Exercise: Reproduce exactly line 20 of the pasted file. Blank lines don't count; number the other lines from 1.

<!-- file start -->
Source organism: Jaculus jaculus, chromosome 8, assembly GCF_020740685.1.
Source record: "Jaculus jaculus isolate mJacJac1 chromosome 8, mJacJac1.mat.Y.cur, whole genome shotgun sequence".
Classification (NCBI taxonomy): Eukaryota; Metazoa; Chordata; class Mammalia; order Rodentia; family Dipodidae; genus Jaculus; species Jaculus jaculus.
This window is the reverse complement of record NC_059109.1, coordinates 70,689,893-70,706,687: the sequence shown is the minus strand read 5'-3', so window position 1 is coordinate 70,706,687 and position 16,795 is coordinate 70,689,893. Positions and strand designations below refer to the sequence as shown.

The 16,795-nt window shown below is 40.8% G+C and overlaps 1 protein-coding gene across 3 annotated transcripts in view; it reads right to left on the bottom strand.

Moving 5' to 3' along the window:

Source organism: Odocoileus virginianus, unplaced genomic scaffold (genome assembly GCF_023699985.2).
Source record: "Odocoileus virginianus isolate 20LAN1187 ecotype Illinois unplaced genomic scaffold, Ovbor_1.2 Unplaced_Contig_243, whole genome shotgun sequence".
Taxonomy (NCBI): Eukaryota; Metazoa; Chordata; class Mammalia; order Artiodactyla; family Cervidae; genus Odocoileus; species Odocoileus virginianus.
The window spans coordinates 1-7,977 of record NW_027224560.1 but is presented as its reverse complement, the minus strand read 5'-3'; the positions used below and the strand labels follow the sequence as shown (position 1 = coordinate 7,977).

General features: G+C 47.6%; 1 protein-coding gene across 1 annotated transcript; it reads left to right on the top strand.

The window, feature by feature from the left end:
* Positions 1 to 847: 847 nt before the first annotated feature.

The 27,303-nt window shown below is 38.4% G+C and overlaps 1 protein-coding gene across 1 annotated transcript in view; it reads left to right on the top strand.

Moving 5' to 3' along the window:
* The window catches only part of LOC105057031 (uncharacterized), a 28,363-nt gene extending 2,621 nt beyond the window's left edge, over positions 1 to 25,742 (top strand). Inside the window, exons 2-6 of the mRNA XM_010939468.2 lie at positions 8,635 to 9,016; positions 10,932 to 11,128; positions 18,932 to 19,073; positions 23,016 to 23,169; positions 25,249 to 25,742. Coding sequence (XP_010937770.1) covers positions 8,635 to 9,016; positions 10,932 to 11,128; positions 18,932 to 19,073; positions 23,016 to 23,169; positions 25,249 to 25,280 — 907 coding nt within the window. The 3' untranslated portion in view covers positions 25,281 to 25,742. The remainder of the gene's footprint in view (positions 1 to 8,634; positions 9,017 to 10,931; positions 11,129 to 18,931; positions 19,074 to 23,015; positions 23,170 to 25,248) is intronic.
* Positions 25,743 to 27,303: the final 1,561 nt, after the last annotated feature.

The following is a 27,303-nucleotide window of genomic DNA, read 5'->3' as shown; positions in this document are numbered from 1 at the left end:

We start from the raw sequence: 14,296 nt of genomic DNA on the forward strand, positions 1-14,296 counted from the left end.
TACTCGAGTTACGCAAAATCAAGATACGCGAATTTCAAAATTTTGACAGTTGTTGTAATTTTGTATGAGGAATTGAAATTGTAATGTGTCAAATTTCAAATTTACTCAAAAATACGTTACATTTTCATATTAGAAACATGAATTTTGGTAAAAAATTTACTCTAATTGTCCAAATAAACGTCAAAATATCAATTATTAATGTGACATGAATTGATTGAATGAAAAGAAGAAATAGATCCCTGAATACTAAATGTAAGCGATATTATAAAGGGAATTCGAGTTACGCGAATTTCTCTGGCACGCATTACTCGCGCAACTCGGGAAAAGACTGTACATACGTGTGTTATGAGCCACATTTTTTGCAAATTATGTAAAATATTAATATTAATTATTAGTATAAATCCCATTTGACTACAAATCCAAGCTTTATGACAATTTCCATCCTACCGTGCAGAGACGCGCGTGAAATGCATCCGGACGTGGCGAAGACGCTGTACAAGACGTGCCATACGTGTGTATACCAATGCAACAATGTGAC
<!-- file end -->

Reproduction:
TACTCGAGTTACGCAAAATCAAGATACGCGAATTTCAAAATTTTGACAGTTGTTGTAATTTTGTATGAGGAATTGAAATTGTAATGTGTCAAATTTCAAATTTACTCAAAAATACGTTACATTTTCATATTAGAAACATGAATTTTGGTAAAAAATTTACTCTAATTGTCCAAATAAACGTCAAAATATCAATTATTAATGTGACATGAATTGATTGAATGAAAAGAAGAAATAGATCCCTGAATACTAAATGTAAGCGATATTATAAAGGGAATTCGAGTTACGCGAATTTCTCTGGCACGCATTACTCGCGCAACTCGGGAAAAGACTGTACATACGTGTGTTATGAGCCACATTTTTTGCAAATTATGTAAAATATTAATATTAATTATTAGTATAAATCCCATTTGACTACAAATCCAAGCTTTATGACAATTTCCATCCTACCGTGCAGAGACGCGCGTGAAATGCATCCGGACGTGGCGAAGACGCTGTACAAGACGTGCCATACGTGTGTATACCAATGCAACAATGTGAC